- A Medicare Part C HMO plan won't pay for care by a specialist unless referred by your HMO-network primary care physician.
- Under a Medicare Part C HMO plan, you might not be covered for certain kinds of care unless the plan approves that care in advance.
- You have limited rights to appeal a decision made by the Medicare Part C plan with regard to the care they won't cover.
Two other types of Medicare Part C managed care plans, slightly different from HMOs, are available in some places. One is an HMO plan with a point-of-service (POS) option; the other is a preferred provider organization (PPO) plan. With either of these Medicare Part C plans, you can see a provider outside the plan's network, or see a specialist without first getting a referral -- but the plan will pay a smaller amount of the bill. These plans are less common than Medicare Part C HMOs and might not be available where you live.
How does a Medicare Part C fee-for-service plan work?
Medicare Part C fee-for-service plans don't restrict your choice of doctors to a specific network list, the way managed care plans do. With a fee-for-service plan, you can go to any doctor that participates in Medicare. And if your doctor refers you to a specialist, you don't need the fee-for-service plan's permission in order to get coverage. But Medicare Part C fee-for-service plans have significant restrictions of their own, which might make a Part C managed care plan better for you if your primary care physician and most other doctors in your area belong to that managed care plan.
Restrictions imposed by Medicare Part C for fee-for-service plans:
- For each medical service you want covered, the doctor or other provider must accept whatever limits the plan places on the treatment; and the doctor must agree to whatever payment the plan offers. If a doctor doesn't accept the plan's terms and payment amount, the plan won't cover your care from that doctor.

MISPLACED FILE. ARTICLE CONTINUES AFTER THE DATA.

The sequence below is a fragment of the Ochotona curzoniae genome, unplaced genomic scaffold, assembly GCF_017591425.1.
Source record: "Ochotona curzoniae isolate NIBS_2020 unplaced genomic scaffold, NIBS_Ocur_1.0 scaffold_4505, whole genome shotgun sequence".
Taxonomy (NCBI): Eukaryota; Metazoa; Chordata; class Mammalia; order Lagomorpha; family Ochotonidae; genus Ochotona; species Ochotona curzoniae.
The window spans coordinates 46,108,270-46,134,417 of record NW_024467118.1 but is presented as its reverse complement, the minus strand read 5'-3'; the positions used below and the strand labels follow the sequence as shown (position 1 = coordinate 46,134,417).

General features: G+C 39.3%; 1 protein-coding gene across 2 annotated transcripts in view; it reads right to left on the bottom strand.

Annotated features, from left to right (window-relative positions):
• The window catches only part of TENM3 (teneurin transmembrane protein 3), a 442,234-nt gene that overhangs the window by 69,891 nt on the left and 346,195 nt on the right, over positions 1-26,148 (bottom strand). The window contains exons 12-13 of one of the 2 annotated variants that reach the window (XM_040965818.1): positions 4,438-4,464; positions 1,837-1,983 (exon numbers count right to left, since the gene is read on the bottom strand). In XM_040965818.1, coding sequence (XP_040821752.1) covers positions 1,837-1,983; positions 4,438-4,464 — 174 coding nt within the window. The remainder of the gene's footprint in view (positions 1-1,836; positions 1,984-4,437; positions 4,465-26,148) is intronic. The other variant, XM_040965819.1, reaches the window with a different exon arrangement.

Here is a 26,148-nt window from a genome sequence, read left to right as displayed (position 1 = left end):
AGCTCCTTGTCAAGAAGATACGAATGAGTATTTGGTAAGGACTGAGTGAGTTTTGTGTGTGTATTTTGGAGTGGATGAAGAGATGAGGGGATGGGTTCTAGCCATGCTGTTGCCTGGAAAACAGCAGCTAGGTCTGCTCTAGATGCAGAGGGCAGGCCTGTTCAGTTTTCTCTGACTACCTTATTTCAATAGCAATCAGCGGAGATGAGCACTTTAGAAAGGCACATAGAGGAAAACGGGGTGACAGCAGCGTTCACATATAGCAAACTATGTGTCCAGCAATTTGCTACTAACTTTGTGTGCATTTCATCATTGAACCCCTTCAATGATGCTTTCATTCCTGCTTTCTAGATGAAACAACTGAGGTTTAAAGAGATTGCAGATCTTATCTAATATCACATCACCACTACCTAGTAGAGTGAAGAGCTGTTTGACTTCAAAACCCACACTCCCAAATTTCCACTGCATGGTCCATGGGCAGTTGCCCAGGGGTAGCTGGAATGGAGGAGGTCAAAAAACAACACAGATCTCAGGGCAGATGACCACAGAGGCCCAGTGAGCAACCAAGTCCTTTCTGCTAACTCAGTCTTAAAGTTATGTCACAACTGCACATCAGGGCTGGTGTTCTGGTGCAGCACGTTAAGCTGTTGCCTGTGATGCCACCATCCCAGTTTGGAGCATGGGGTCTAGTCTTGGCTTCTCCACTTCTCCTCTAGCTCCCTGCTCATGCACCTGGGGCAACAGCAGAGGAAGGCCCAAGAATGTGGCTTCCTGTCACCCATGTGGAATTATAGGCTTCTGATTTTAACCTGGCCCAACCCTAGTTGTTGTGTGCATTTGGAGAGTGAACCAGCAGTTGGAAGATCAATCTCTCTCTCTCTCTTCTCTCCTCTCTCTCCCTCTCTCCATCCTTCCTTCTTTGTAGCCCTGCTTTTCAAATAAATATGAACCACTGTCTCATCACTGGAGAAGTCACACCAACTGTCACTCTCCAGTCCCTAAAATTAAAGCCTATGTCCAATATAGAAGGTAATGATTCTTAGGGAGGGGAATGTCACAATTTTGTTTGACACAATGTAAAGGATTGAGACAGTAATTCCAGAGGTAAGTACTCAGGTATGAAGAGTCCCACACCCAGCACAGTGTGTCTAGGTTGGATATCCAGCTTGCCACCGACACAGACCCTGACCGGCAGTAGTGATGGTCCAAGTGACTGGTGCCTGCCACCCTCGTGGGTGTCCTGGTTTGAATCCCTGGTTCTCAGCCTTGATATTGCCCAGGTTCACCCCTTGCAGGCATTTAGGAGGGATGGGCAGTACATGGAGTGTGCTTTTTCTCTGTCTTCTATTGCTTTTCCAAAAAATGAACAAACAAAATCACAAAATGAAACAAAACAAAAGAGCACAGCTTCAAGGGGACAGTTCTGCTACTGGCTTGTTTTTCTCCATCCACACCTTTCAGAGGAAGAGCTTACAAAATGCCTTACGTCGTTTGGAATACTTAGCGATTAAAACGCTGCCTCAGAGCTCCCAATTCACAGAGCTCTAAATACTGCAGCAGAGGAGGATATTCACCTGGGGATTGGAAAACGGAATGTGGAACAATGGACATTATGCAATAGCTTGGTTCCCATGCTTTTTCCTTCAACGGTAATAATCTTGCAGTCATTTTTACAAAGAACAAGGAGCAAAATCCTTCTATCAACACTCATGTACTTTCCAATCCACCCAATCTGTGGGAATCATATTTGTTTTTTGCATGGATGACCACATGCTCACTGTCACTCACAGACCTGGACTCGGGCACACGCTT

- Even though you've received covered care once, there's no guarantee that the next time the plan will approve the same care or offer the provider the same payment. Similarly, a doctor isn't required to accept the plan's terms again, just because he or she did so before. So, with a fee-for-service plan, you won't know until the time comes whether you'll be able to get covered care from a particular doctor or other provider.
- Some Medicare Part C fee-for-service plans require you to pay a co-payment of up to 15 percent of the amount the plan approves for the particular service.
- Some fee-for-service plans have provider networks, just as managed care plans do. With these plans, you're not restricted to network doctors or other providers, but you'll pay a higher co-payment if the provider isn't in the plan's network.
Do Medicare Part C plans offer broader coverage than Medicare Part A and Part B?
With most Medicare Part C plans, you can get slightly broader coverage than with basic Medicare Part A and Part B. For example, almost all Medicare Part C plans cover routine physical exams. Some offer short-term custodial care -- meaning nonmedical help with activities of daily life -- in a nursing facility or at home, which traditional Medicare doesn't cover. Also, some plans provide coverage for eye and hearing care, expanded physical therapy, chiropractic, and various kinds of preventive care.
What do enrollees typically pay for a Medicare Part C plan?